Art therapist, playing an important role in the intervention, gives patients guidance including use of colors, subjects of drawing and technical options [20], and never functions as both interviewer and therapist for the same patient. When there was an interview, to make the participants feel free to express both negative and positive experiences about the participation, the interview should be conducted by another art therapist who did not leading therapy sessions [13]. The function of art therapist is to motivate each participant to attend the sessions regularly, and facilitate talks within a group about the completed paintings and express their feelings and thoughts [18] [20]. Future study on painting therapy should have professional art therapist involved in.

As a form of art therapy, painting therapy is suitable for patients with various diagnoses, ages and levels of education [29] [30]. Places for painting therapy intervention are flexible to choose. This review included cancer population in various cancer stage and more women than man participated in painting therapy was discovered. An explanation that male cancer patients often try to cope with disease in an internal way or only with their life partners may give evidence to this phenomenon [31]. Future study should pay more attention to explore this topic on male cancer population. Since coping with cancer is a process beyond the completion of medical treatments, future studies should examine at which time (acute, rehabilitative and outpatient care) painting therapy is most useful.

Although Geue et al. [15] failed to find benefit to participants in the painting therapy intervention, however, participants described their experience were positive throughout. Since quantitative data cannot give insight into processes underlying assessments in questionnaires and it is difficult to express subjective concept of quality of life in a quantitative and objective way [32], qualitative data should be considered to be included in the future to give more evidence on the exploration of painting therapy.

Geue et al. [16] and Bozcuk et al. [14] discovered that patients with poorer well-being were the ones that had better improvements by participating in painting therapy. This finding suggests that baseline levels of well-being should be taken into account when implementing a painting therapy. Painting therapy may be expected to benefit those who are relatively in more need of help in clinical practice. It is sensible to prioritize cancer patients who have the greatest need when financial and time resources are limited.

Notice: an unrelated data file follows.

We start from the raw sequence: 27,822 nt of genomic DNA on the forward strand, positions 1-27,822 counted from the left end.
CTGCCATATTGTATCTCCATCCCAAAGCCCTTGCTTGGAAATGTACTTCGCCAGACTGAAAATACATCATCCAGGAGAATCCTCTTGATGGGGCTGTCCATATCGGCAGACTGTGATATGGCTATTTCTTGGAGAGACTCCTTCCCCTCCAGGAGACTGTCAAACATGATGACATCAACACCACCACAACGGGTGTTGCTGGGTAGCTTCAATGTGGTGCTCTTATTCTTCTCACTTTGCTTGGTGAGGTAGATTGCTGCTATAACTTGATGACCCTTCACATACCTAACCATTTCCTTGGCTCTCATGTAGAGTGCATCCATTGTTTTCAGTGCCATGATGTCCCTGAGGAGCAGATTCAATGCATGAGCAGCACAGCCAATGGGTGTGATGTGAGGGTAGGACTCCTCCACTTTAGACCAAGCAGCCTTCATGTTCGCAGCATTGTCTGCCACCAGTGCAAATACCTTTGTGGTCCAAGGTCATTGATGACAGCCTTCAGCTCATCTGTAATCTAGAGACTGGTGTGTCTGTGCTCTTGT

Considering that some participants found it hard to work in a group [13], creating individual session with patients in addition to group session is a practical suggestion. As there was considerable heterogeneity in the design of painting therapy interventions, different modes should be compared and perfect in future studies.

4.1. Limitations

There were some limitations in this review. First, narrative synthesis was conducted owing to heterogeneity, which limited generalizability. Second, because of the small amount of literature on this topic, 3 studies extending from a same sample were all included which may cause the research outcomes less persuasive. Last, no effect size was presented because both quantitative and qualitative studies were included.

4.2. Implications

The study is the latest and the most comprehensive systematic review on paining therapy dependently in cancer population up to now. Various forms of painting therapy in cancer population have been summed up. The effects on participants have been analyzed. As an economical and convenient method, painting therapy is feasible in various types of cancer populations with positive effects on participants quality of life, coping with disease, mental health and somatic symptoms. We call for more randomized controlled trials with larger sample size in future studies. The effects on participants at different cancer stage and who benefits most should be explored. Studies on male participants should be paid attention to. Besides, different modes of painting therapy should be developed and compared.

5. Conclusion

This systematic review synthesizes the latest research evidence of painting therapy in adult cancer patients, lying a groundwork for future research in clinics. The results from the current study strongly support painting therapy as a powerful tool in rehabilitation of various types of cancer patients and painting therapy is feasible in daily practice, although the examination of the effectiveness of painting therapy in psycho-oncology is still relative young.

Cite this paper: Ding, Z. , Ouyang, Y. and Zhang, N. (2019) Painting Therapy in Cancer Care: A Descriptive Systematic Review. Open Journal of Nursing, 9, 89-102. doi: 10.4236/ojn.2019.92009.